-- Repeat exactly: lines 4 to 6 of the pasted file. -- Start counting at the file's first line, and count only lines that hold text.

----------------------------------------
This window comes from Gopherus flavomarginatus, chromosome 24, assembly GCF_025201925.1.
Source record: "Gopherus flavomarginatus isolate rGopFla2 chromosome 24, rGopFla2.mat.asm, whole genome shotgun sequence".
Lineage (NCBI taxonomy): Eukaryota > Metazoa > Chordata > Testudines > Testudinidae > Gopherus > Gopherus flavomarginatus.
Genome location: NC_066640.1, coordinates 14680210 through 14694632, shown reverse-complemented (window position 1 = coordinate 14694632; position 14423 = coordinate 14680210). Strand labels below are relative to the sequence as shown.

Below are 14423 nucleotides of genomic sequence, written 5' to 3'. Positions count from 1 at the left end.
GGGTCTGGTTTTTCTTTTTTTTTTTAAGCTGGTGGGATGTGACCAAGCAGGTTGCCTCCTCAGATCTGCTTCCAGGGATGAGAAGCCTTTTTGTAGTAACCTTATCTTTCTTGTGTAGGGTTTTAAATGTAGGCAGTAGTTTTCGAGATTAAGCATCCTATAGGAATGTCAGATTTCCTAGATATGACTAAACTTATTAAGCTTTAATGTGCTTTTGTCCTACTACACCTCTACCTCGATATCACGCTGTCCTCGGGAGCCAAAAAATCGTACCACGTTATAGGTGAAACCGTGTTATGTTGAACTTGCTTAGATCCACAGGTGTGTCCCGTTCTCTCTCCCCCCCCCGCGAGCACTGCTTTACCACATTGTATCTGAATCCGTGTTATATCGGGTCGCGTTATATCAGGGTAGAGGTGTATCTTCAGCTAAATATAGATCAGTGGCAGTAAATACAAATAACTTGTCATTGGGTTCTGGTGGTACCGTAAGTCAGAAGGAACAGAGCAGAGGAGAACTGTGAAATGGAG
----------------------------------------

Genome location: NC_066640.1, coordinates 14680210 through 14694632, shown reverse-complemented (window position 1 = coordinate 14694632; position 14423 = coordinate 14680210). Strand labels below are relative to the sequence as shown.

Below are 14423 nucleotides of genomic sequence, written 5' to 3'. Positions count from 1 at the left end.
GGGTCTGGTTTTTCTTTTTTTTTTTAAGCTGGTGGGATGTGACCAAGCAGGTTGCCTCCTCAGATCTGCTTCCAGGGATGAGAAGCCTTTTTGTAGTAACCTTATCTTTCTTGTGTAGGGTTTTAAATGTAGGCAGTAGTTTTCGAGATTAAGCATCCTATAGGAATGTCAGATTTCCTAGATATGACTAAACTTATTAAGCTTTAATGTGCTTTTGTCCTACTACACCTCTACCTCGATATCACGCTGTCCTCGGGAGCCAAAAAATCGTACCACGTTATAGGTGAAACCGTGTTATGTTGAACTTGCTTAGATCCACAGGTGTGTCCCGTTCTCTCTCCCCCCCCCGCGAGCACTGCTTTACCACATTGTATCTGAATCCGTGTTATATCGGGTCGCGTTATATCAGGGTAGAGGTGTATCTTCAGCTAAATATAGATCAGTGGCAGTAAATACAAATAACTTGTCATTGGGTTCTGGTGGTACCGTAAGTCAGAAGGAACAGAGCAGAGGAGAACTGTGAAATGGAG